David Becker stood in the deserted concourse and felt his legs go weak. He eyed the girl before him and knew his search was over. She had washed her hair and changed clothes‑maybe in hopes of having better luck selling the ring‑but she’d never boarded for New York.
Becker fought to keep his cool. His wild journey was about to end. He scanned her fingers. They were bare. He gazed down at her duffel. It’s in there, he thought. It’s got to be!
He smiled, barely containing his excitement. “This is going to sound crazy,” he said, “but I think you’ve got something I need.”
“Oh?” Megan seemed suddenly uncertain.
Becker reached for his wallet. “Of course I’d be happy to pay you.” He looked down and started sorting through the cash in his billfold.
As Megan watched him count out his money, she drew a startled gasp, apparently misunderstanding his intentions. She shot a frightened glance toward the revolving door . . . measuring the distance. It was fifty yards.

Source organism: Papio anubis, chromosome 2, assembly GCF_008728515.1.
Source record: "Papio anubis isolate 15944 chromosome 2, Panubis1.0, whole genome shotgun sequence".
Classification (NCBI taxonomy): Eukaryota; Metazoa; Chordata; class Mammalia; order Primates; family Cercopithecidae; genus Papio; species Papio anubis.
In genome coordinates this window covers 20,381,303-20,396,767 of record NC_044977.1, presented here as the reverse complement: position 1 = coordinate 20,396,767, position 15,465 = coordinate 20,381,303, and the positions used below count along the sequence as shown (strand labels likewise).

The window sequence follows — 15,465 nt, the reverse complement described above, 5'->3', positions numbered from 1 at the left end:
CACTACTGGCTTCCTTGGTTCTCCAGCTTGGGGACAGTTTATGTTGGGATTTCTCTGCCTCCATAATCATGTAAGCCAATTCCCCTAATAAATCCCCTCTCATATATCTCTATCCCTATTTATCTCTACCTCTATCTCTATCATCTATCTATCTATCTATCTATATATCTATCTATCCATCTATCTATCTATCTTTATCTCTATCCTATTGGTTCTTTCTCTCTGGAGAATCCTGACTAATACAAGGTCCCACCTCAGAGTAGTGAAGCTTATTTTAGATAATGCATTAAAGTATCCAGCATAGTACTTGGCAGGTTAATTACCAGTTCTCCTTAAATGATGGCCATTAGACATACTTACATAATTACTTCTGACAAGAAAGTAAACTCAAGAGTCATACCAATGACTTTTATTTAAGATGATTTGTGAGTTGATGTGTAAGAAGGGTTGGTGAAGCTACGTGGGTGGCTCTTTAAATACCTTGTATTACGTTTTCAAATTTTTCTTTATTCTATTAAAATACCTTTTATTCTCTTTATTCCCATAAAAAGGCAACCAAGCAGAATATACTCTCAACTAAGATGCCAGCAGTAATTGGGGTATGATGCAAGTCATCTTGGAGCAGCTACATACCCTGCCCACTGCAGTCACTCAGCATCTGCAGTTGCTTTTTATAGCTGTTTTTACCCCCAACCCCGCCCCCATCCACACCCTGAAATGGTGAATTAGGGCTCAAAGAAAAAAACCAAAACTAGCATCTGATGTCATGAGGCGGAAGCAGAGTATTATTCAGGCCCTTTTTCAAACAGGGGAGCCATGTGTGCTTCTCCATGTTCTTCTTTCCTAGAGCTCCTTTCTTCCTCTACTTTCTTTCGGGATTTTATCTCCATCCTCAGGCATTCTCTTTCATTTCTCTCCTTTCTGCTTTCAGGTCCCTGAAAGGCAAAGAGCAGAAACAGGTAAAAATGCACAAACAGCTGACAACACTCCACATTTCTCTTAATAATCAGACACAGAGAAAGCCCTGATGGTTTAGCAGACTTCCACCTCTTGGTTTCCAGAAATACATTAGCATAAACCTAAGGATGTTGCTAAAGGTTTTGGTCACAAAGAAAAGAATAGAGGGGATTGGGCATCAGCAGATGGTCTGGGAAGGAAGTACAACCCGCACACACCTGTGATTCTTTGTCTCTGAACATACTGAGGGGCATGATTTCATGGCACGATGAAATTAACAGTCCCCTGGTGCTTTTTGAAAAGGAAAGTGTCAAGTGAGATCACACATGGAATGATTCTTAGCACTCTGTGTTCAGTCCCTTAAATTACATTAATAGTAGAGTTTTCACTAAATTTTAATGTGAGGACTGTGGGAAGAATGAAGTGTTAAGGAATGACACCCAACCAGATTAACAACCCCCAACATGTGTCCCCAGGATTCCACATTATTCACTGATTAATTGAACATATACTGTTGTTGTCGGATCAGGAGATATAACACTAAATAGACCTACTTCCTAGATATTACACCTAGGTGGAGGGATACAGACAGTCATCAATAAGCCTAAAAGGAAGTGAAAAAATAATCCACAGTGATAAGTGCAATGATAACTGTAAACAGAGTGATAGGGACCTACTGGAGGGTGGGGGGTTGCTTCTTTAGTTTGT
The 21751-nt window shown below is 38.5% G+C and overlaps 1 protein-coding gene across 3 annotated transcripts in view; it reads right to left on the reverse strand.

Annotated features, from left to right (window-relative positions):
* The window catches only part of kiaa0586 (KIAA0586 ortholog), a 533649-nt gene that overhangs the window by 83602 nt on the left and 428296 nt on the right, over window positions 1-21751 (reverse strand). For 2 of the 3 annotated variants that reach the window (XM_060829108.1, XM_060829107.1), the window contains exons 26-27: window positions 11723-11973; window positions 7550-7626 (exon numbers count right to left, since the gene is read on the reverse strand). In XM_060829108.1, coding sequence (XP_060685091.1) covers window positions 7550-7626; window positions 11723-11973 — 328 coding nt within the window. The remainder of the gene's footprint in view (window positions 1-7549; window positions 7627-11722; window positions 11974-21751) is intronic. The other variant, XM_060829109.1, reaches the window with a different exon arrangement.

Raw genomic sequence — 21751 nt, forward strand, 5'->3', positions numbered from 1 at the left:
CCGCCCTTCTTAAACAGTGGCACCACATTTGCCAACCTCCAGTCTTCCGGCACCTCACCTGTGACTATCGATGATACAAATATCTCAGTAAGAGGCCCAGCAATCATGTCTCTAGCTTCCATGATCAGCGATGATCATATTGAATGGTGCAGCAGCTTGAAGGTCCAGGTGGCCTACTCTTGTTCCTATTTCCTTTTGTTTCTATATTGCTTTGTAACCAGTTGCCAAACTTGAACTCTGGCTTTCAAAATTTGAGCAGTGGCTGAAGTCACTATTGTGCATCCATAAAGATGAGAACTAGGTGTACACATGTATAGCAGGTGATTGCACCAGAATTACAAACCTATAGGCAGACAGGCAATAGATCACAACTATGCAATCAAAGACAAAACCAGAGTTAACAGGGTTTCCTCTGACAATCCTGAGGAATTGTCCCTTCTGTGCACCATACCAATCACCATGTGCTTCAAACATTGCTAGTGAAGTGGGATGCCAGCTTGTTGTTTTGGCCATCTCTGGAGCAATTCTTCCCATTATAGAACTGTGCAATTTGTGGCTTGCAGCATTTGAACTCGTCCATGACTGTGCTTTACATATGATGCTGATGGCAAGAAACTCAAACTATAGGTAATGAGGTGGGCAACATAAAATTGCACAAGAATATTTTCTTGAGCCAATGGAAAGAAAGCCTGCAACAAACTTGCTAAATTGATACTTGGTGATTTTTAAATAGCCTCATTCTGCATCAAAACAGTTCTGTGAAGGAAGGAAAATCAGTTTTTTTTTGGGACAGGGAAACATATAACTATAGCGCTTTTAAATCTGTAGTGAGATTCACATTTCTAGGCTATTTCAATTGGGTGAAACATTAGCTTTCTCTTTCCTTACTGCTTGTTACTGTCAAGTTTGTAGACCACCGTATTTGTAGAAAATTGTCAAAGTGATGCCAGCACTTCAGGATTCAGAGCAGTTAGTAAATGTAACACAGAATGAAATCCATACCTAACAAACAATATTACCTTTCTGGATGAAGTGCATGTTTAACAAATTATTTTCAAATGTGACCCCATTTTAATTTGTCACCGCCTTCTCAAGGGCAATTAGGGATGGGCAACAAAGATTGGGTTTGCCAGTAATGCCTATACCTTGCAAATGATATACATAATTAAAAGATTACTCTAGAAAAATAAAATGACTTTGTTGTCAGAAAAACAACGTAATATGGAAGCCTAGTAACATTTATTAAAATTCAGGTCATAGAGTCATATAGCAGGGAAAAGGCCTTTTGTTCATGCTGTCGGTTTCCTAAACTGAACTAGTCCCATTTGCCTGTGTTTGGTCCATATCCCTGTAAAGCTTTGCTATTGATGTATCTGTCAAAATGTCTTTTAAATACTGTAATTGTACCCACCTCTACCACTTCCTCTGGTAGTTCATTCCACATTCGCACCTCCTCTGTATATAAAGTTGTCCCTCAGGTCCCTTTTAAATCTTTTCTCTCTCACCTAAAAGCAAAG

“I can give you enough to buy your ticket home if—”
“Don’t say it,” Megan blurted, offering a forced smile. “I think I know exactly what you need.” She bent down and started rifling through her duffel.
Becker felt a surge of hope. She’s got it! he told himself. She’s got the ring! He didn’t know how the hell she knew what it was he wanted, but he was too tired to care. Every muscle in his body relaxed. He pictured himself handing the ring to the beaming deputy director of the NSA. Then he and Susan would lie in the big canopy bed at Stone Manor and make up for lost time.
The girl finally found what she was looking for‑her PepperGuard‑the environmentally safe alternative to mace, made from a potent blend of cayenne and chili peppers. In one swift motion, she swung around and fired a direct stream into Becker’s eyes. She grabbed her duffel and dashed for the door. When she looked back, David Becker was on the floor, holding his face, writhing in agony.